By Mark S. Mellman - 11/09/11 01:10 AM EST
Though I am not expecting a cable TV show of my own, I am continuing to mine the “myth buster” vein I opened last week. This time, however, I’ll tackle an even bigger myth — The Myth of the Independent Voter, to borrow the title of a nearly 20-year-old book.
Pew paints a slightly different picture, with the percentage of independents rising and falling, but growing from 28 percent in 1990 to 34 percent in 2011. However, in the 2011 Pew data, Democrats are as numerous as independents. In the exit polls, too, the number jumps around, but in 1972, 19 percent of voters called themselves independents, whereas in 2010 they constituted 29 percent, though despite the hype, independents have never been the largest “party” in an exit poll.
However, the most important challenge to the myth arises from the fact that these data obscure more than they reveal (proving that occasionally it is helpful to actually know something before offering grand pronouncements). Hidden among the independents we have examined so far are a great many closet partisans. Understanding this phenomenon requires a closer look at the wording of the poll question from which party identification is derived. In the first instance, it asks whether respondents consider themselves a Democrat, a Republican or an independent. The exit polls stop there, but most other surveys go a step further, asking independents toward which party they lean.
Lo and behold, a great many of those who call themselves independents at first blush feel closer to one party or the other (a group we affectionately call “leaners”), leaving a small group of true independents. So the ANES, which found the largest group of independents when leaners were ignored, reveals just 11 percent of the electorate are true independents. That’s more than in 1952 (5 percent), but fewer than in the mid- to late ’70s, when it was 16-18 percent. Gallup first started taking leaners into account in 1991 and found just 8 percent were true independents then, compared to an only marginally larger 11 percent today, while Pew also pegs today’s number at 11 percent.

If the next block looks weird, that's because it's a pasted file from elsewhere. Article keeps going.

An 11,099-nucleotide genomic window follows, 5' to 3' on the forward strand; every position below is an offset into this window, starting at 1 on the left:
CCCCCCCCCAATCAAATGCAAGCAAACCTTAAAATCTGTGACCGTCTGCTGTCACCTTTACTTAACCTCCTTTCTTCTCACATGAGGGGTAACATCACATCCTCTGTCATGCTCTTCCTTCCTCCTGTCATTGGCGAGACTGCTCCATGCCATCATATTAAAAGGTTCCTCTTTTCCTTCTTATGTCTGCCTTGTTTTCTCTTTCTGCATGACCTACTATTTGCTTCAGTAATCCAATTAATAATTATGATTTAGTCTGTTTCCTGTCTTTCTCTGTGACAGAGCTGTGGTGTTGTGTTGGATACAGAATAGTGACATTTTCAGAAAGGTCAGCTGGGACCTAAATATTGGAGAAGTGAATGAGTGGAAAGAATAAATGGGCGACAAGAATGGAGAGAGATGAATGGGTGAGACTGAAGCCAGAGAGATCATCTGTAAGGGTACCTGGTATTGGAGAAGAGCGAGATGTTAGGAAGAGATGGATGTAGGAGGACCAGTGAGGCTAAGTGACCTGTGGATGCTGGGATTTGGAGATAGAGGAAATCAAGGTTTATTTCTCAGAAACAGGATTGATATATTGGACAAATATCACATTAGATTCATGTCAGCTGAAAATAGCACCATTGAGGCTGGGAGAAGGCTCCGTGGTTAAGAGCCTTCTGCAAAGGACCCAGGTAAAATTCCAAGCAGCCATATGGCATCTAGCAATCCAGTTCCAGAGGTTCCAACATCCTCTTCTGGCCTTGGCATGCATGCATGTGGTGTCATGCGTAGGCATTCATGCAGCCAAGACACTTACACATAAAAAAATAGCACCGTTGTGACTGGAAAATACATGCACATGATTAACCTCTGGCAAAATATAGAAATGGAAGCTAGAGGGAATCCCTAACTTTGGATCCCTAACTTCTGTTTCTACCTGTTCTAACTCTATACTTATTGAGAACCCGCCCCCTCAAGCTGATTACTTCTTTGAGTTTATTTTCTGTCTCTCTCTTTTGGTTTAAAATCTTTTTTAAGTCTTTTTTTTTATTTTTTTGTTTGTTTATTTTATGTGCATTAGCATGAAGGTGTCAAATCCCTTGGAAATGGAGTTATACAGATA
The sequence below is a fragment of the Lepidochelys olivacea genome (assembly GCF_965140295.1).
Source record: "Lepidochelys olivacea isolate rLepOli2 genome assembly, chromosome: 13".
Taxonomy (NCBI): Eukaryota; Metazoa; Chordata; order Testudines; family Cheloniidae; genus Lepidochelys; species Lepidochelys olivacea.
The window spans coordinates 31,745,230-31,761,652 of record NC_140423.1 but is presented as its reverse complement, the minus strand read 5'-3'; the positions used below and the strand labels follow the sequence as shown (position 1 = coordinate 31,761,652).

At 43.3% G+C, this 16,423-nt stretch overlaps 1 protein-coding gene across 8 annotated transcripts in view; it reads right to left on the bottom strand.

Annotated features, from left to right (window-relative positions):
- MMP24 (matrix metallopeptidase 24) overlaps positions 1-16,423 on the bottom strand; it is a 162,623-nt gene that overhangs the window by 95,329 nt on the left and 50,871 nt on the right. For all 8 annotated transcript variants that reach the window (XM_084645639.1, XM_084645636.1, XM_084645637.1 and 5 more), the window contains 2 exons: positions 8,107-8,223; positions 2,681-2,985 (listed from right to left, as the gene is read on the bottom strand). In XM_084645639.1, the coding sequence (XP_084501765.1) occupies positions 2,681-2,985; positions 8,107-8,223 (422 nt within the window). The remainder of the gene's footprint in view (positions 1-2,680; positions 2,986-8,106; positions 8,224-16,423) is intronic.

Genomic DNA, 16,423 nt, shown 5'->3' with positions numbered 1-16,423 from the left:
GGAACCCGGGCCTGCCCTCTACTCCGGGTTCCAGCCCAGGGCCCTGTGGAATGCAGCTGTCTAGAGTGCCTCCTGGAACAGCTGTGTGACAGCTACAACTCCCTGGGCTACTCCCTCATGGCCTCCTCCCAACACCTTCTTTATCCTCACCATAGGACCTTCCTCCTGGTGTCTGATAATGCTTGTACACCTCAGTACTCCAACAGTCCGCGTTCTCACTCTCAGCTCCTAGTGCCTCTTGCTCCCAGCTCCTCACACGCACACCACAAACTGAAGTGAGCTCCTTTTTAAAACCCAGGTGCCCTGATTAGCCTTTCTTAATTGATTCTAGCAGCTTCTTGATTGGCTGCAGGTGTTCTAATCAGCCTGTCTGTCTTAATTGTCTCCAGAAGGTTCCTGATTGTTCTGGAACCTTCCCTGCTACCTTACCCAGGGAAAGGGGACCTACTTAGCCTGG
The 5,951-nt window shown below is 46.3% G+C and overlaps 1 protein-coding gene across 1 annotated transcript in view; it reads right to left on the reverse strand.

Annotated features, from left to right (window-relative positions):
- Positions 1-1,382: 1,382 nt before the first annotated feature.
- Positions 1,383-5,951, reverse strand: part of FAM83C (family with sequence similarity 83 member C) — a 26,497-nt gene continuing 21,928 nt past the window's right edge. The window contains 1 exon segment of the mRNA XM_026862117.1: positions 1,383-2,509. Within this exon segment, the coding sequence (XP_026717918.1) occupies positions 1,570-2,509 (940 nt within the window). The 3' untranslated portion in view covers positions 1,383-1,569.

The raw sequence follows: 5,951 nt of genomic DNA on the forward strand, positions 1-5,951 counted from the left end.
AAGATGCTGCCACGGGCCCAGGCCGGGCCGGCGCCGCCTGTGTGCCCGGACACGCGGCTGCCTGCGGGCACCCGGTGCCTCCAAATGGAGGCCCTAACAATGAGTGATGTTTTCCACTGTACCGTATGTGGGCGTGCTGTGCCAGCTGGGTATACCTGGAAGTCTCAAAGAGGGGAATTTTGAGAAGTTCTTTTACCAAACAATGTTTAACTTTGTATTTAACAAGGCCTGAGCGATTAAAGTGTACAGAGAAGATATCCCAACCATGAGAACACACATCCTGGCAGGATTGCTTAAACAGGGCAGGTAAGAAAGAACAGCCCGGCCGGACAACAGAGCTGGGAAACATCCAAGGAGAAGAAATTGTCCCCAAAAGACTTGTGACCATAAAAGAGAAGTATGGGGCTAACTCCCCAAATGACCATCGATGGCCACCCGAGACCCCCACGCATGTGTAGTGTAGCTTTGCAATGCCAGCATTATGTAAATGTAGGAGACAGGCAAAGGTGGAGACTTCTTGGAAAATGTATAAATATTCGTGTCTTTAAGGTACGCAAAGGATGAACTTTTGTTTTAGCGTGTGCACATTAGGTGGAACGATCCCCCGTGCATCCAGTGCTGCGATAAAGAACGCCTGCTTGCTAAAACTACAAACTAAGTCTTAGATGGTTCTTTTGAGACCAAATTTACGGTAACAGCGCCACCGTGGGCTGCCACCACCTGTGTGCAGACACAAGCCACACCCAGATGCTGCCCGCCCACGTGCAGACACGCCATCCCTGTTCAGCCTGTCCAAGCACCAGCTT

Now, instead of diverging, our four sets of data all indicate the number of real independents is 10 percent to 11 percent, rendering them far smaller than either party.
Of course, the critical question about leaners is not their self-description, but their behavior.
Despite their initial attempt to adopt the independent label, leaners vote very much like partisans, giving the vast majority of their support to the party to which they feel closer. In 2008, 90 percent of Democratic leaners voted for Barack Obama and 82 percent of GOP leaners supported John McCain. Between 1992 and 2008, on average, 77 percent of independents who lean toward the Democrats voted for that party’s presidential candidates, while over 80 percent of Republican leaners did likewise, rivaling the support offered by those who initially claimed to be partisans.
This is hardly esoteric knowledge. Political scientists have been aware of these facts since the mid-’80s, and most basic college texts on voting behavior highlight such findings. Yet the myth lives on, propagated by the unaware and those more interested in shocking than in truth telling.
Mellman is president of The Mellman Group and has worked for Democratic candidates and causes since 1982. Current clients include the Majority Leader of the Senate and the Democratic Whip in the House.